“I know how to play solitaire,” she snapped. “I like to keep my cards in play. You play them too soon, you cut your options down.”
“Don’t play them at all, and the game never ends,” the little creature said, and looked up at Benjamin. “On the other hand, sometimes endings show up on you.”
“Uh, hi,” Benjamin said. He shook his head, as if to clear it. “Um, I’m… is this where the volunteer job is?”
“From the flyers?” the woman asked. “Serve your community and your community will serve you?”
“That’s the one.”
“You bet, sunshine. Congratulations. You’re Neighborhood Coordinator.”
Benjamin blinked. “Excuse me?”
“I’m tired, son. I’m tired and I want to retire. You’re the one who answered the flyer, so you get the job.” She smiled a bit. “You’ll like it, most days. Some days you won’t, but most days you will.”
Benjamin blinked again. “Um… I understood this was some kind of volunteer thing?”
“It’s the ultimate volunteer job, son.”
“Yeah, but…” Benjamin sighed. “Look, I’ll come clean. I thought there’d be a lot of people here. I’m new around here, and I thought this would be a way to, you know… meet people.”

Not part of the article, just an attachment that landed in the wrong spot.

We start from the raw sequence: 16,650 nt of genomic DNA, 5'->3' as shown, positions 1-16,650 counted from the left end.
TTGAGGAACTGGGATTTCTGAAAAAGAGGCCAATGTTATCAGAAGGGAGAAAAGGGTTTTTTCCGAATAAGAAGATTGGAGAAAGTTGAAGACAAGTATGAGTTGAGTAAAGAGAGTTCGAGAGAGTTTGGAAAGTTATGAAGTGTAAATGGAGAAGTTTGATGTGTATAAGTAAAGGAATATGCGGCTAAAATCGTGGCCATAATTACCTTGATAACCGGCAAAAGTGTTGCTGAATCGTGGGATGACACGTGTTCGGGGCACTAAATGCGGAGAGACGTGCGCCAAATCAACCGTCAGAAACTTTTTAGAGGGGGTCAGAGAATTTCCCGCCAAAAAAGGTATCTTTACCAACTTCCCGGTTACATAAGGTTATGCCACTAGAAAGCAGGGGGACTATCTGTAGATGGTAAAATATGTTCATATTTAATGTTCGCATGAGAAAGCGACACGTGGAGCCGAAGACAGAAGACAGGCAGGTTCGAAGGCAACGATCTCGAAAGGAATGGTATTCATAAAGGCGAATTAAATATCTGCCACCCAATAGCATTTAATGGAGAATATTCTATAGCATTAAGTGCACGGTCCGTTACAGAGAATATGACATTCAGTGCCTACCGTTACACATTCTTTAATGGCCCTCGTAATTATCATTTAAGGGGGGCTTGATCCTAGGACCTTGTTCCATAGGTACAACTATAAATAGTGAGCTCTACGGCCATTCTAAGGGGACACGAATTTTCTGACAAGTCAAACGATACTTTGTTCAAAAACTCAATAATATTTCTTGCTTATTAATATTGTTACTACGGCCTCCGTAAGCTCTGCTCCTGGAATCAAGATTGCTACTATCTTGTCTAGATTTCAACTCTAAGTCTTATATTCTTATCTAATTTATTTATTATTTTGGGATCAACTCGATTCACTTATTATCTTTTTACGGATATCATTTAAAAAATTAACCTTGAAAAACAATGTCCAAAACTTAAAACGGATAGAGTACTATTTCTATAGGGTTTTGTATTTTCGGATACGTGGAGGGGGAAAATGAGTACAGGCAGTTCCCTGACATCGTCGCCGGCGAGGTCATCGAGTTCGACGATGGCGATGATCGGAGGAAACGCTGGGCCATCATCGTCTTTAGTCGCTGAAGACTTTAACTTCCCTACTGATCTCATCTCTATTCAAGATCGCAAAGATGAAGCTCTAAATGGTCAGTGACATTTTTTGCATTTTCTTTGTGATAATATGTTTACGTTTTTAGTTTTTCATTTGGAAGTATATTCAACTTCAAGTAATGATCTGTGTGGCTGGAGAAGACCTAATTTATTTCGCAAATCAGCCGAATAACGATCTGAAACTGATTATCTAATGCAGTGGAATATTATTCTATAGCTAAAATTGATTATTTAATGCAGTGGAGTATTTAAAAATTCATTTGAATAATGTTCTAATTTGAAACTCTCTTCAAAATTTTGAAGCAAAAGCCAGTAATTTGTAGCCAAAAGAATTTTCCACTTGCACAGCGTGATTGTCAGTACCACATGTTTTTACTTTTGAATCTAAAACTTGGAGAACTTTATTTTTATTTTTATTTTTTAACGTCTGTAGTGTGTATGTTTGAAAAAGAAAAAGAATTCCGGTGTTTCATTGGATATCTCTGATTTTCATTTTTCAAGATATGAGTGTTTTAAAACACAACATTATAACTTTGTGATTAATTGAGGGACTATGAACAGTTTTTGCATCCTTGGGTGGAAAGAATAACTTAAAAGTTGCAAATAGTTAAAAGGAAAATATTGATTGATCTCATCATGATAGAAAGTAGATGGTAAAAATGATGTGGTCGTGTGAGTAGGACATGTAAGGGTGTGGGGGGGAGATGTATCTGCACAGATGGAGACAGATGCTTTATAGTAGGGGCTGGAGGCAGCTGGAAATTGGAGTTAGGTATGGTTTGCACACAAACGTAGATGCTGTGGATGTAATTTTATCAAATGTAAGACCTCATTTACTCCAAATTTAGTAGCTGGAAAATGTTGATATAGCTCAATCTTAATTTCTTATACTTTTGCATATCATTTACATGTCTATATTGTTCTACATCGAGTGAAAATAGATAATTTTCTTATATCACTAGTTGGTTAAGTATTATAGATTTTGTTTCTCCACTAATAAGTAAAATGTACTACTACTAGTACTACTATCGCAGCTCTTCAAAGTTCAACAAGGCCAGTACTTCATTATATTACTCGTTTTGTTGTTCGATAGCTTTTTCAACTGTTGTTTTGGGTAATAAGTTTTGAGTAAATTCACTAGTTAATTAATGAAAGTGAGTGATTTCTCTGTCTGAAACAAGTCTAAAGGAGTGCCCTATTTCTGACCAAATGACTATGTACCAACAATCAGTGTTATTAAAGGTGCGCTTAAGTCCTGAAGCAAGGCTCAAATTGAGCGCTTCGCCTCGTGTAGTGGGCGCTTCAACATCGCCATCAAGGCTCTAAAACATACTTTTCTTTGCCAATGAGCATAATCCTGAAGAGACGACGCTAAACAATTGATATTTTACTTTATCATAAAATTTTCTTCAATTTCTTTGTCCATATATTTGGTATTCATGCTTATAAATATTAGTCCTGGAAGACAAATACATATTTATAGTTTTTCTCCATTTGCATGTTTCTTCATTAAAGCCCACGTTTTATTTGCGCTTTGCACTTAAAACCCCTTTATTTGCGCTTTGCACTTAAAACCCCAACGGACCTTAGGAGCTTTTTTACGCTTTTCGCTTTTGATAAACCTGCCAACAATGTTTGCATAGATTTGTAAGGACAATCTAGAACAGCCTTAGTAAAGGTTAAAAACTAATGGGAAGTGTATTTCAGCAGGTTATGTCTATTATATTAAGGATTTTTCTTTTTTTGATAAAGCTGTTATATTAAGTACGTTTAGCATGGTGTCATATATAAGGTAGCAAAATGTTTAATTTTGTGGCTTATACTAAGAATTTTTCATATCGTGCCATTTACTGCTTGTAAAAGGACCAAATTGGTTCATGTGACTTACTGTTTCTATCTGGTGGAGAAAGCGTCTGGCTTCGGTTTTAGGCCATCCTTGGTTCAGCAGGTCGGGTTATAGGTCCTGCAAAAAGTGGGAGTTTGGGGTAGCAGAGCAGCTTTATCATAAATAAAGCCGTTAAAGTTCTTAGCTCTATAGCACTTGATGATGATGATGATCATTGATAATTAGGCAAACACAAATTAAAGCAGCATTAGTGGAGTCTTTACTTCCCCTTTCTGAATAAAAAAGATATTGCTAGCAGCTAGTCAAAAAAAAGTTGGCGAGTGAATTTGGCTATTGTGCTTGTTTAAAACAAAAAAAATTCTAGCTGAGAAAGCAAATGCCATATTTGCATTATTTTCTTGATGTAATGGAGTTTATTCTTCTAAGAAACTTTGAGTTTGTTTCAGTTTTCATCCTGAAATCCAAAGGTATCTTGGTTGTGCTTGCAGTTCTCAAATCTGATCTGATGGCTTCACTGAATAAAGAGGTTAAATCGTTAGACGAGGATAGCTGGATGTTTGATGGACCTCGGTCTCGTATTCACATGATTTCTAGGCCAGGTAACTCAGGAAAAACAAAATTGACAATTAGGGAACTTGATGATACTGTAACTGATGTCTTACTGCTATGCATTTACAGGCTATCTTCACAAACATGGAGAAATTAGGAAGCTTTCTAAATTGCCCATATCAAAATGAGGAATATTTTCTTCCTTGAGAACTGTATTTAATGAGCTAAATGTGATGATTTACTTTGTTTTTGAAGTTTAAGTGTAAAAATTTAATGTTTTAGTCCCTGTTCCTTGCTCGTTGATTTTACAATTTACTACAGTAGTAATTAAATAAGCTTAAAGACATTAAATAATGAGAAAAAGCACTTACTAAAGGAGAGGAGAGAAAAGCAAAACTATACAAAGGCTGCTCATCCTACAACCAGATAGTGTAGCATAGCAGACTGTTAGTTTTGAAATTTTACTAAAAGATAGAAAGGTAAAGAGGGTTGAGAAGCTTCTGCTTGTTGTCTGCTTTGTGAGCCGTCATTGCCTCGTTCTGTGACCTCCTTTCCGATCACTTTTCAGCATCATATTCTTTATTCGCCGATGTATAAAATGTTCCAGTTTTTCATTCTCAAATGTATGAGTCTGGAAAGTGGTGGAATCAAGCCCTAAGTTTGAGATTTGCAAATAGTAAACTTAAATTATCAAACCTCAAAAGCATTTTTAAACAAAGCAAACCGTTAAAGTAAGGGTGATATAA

“You thought you’d meet cute girls who wore oval glasses and smelled like patchouli,” the little creature said.
Benjamin flushed. “Well–”
“You’ll meet women,” the old woman said. “Oh yeah. But it doesn’t matter. I’m out of here, and you got the job now, son. Try not to screw it up too much.” She looked down at her cards. “Hm.” She moved the last six down onto the seven of hearts, letting her drop the five of diamonds and turn over the last card. She nodded, and began moving cards up onto the four aces.